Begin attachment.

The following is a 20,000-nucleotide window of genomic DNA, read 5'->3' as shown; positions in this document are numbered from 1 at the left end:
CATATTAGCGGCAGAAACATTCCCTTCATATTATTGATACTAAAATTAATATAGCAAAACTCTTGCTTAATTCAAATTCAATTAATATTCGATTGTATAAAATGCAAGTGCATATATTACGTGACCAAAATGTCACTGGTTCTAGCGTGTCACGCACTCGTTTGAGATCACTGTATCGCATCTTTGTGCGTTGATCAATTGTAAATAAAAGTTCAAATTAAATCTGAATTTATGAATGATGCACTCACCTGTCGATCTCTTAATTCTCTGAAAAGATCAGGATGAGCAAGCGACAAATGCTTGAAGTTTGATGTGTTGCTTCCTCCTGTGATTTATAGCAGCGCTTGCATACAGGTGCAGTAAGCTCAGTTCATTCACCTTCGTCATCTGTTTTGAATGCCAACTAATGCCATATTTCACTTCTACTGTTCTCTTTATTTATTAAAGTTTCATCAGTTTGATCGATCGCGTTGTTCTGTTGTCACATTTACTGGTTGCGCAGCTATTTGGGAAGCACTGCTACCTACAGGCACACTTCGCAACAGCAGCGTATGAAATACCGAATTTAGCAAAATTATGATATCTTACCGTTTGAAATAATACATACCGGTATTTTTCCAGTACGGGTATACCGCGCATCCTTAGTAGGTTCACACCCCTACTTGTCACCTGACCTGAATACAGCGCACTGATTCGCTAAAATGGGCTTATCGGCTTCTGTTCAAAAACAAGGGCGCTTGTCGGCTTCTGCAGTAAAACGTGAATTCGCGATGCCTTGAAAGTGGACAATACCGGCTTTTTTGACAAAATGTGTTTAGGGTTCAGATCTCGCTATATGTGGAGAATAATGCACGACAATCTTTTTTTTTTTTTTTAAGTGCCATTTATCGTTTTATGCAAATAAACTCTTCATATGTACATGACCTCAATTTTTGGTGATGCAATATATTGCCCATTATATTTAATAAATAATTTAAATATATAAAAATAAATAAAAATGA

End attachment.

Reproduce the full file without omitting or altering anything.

The following is a 20,000-nucleotide window of genomic DNA, read 5'->3' as shown; positions in this document are numbered from 1 at the left end:
CATATTAGCGGCAGAAACATTCCCTTCATATTATTGATACTAAAATTAATATAGCAAAACTCTTGCTTAATTCAAATTCAATTAATATTCGATTGTATAAAATGCAAGTGCATATATTACGTGACCAAAATGTCACTGGTTCTAGCGTGTCACGCACTCGTTTGAGATCACTGTATCGCATCTTTGTGCGTTGATCAATTGTAAATAAAAGTTCAAATTAAATCTGAATTTATGAATGATGCACTCACCTGTCGATCTCTTAATTCTCTGAAAAGATCAGGATGAGCAAGCGACAAATGCTTGAAGTTTGATGTGTTGCTTCCTCCTGTGATTTATAGCAGCGCTTGCATACAGGTGCAGTAAGCTCAGTTCATTCACCTTCGTCATCTGTTTTGAATGCCAACTAATGCCATATTTCACTTCTACTGTTCTCTTTATTTATTAAAGTTTCATCAGTTTGATCGATCGCGTTGTTCTGTTGTCACATTTACTGGTTGCGCAGCTATTTGGGAAGCACTGCTACCTACAGGCACACTTCGCAACAGCAGCGTATGAAATACCGAATTTAGCAAAATTATGATATCTTACCGTTTGAAATAATACATACCGGTATTTTTCCAGTACGGGTATACCGCGCATCCTTAGTAGGTTCACACCCCTACTTGTCACCTGACCTGAATACAGCGCACTGATTCGCTAAAATGGGCTTATCGGCTTCTGTTCAAAAACAAGGGCGCTTGTCGGCTTCTGCAGTAAAACGTGAATTCGCGATGCCTTGAAAGTGGACAATACCGGCTTTTTTGACAAAATGTGTTTAGGGTTCAGATCTCGCTATATGTGGAGAATAATGCACGACAATCTTTTTTTTTTTTTTTAAGTGCCATTTATCGTTTTATGCAAATAAACTCTTCATATGTACATGACCTCAATTTTTGGTGATGCAATATATTGCCCATTATATTTAATAAATAATTTAAATATATAAAAATAAATAAAAATGA